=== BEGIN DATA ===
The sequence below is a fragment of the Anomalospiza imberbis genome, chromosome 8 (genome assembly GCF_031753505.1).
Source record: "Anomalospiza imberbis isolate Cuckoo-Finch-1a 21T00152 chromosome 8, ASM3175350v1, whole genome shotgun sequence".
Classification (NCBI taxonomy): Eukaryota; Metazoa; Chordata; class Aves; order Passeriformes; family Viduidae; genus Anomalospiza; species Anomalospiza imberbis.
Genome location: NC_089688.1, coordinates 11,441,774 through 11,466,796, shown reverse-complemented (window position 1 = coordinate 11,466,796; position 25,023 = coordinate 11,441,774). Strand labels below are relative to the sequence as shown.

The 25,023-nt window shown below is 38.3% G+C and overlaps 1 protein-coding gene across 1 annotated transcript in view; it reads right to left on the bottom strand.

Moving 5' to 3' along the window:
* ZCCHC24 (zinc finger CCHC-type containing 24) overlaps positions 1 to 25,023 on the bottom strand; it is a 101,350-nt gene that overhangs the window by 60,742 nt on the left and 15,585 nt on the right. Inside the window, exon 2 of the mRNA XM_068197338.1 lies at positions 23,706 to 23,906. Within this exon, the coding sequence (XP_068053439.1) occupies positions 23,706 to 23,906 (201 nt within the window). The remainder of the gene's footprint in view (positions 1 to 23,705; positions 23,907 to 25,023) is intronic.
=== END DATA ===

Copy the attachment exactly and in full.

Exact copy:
The sequence below is a fragment of the Anomalospiza imberbis genome, chromosome 8 (genome assembly GCF_031753505.1).
Source record: "Anomalospiza imberbis isolate Cuckoo-Finch-1a 21T00152 chromosome 8, ASM3175350v1, whole genome shotgun sequence".
Classification (NCBI taxonomy): Eukaryota; Metazoa; Chordata; class Aves; order Passeriformes; family Viduidae; genus Anomalospiza; species Anomalospiza imberbis.
Genome location: NC_089688.1, coordinates 11,441,774 through 11,466,796, shown reverse-complemented (window position 1 = coordinate 11,466,796; position 25,023 = coordinate 11,441,774). Strand labels below are relative to the sequence as shown.

The 25,023-nt window shown below is 38.3% G+C and overlaps 1 protein-coding gene across 1 annotated transcript in view; it reads right to left on the bottom strand.

Moving 5' to 3' along the window:
* ZCCHC24 (zinc finger CCHC-type containing 24) overlaps positions 1 to 25,023 on the bottom strand; it is a 101,350-nt gene that overhangs the window by 60,742 nt on the left and 15,585 nt on the right. Inside the window, exon 2 of the mRNA XM_068197338.1 lies at positions 23,706 to 23,906. Within this exon, the coding sequence (XP_068053439.1) occupies positions 23,706 to 23,906 (201 nt within the window). The remainder of the gene's footprint in view (positions 1 to 23,705; positions 23,907 to 25,023) is intronic.